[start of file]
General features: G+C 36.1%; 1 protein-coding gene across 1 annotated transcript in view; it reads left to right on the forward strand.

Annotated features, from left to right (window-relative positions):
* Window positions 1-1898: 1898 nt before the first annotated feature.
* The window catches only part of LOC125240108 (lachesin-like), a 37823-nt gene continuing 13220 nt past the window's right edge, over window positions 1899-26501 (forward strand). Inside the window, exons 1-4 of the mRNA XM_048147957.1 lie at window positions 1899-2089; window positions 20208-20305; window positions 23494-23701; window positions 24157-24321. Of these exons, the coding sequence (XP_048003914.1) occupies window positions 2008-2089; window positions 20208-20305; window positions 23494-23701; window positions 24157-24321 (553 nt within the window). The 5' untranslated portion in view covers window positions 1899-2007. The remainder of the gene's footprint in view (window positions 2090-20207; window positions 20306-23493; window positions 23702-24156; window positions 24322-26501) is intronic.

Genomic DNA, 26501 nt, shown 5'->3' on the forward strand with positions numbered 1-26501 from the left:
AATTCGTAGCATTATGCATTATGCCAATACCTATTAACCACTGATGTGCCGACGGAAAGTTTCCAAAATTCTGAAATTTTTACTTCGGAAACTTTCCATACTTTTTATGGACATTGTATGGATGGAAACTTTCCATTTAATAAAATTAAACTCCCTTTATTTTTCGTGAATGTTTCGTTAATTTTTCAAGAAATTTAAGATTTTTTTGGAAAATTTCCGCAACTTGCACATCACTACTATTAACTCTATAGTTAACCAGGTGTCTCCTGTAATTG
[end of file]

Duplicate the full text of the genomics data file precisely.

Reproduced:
General features: G+C 36.1%; 1 protein-coding gene across 1 annotated transcript in view; it reads left to right on the forward strand.

Annotated features, from left to right (window-relative positions):
* Window positions 1-1898: 1898 nt before the first annotated feature.
* The window catches only part of LOC125240108 (lachesin-like), a 37823-nt gene continuing 13220 nt past the window's right edge, over window positions 1899-26501 (forward strand). Inside the window, exons 1-4 of the mRNA XM_048147957.1 lie at window positions 1899-2089; window positions 20208-20305; window positions 23494-23701; window positions 24157-24321. Of these exons, the coding sequence (XP_048003914.1) occupies window positions 2008-2089; window positions 20208-20305; window positions 23494-23701; window positions 24157-24321 (553 nt within the window). The 5' untranslated portion in view covers window positions 1899-2007. The remainder of the gene's footprint in view (window positions 2090-20207; window positions 20306-23493; window positions 23702-24156; window positions 24322-26501) is intronic.

Genomic DNA, 26501 nt, shown 5'->3' on the forward strand with positions numbered 1-26501 from the left:
AATTCGTAGCATTATGCATTATGCCAATACCTATTAACCACTGATGTGCCGACGGAAAGTTTCCAAAATTCTGAAATTTTTACTTCGGAAACTTTCCATACTTTTTATGGACATTGTATGGATGGAAACTTTCCATTTAATAAAATTAAACTCCCTTTATTTTTCGTGAATGTTTCGTTAATTTTTCAAGAAATTTAAGATTTTTTTGGAAAATTTCCGCAACTTGCACATCACTACTATTAACTCTATAGTTAACCAGGTGTCTCCTGTAATTG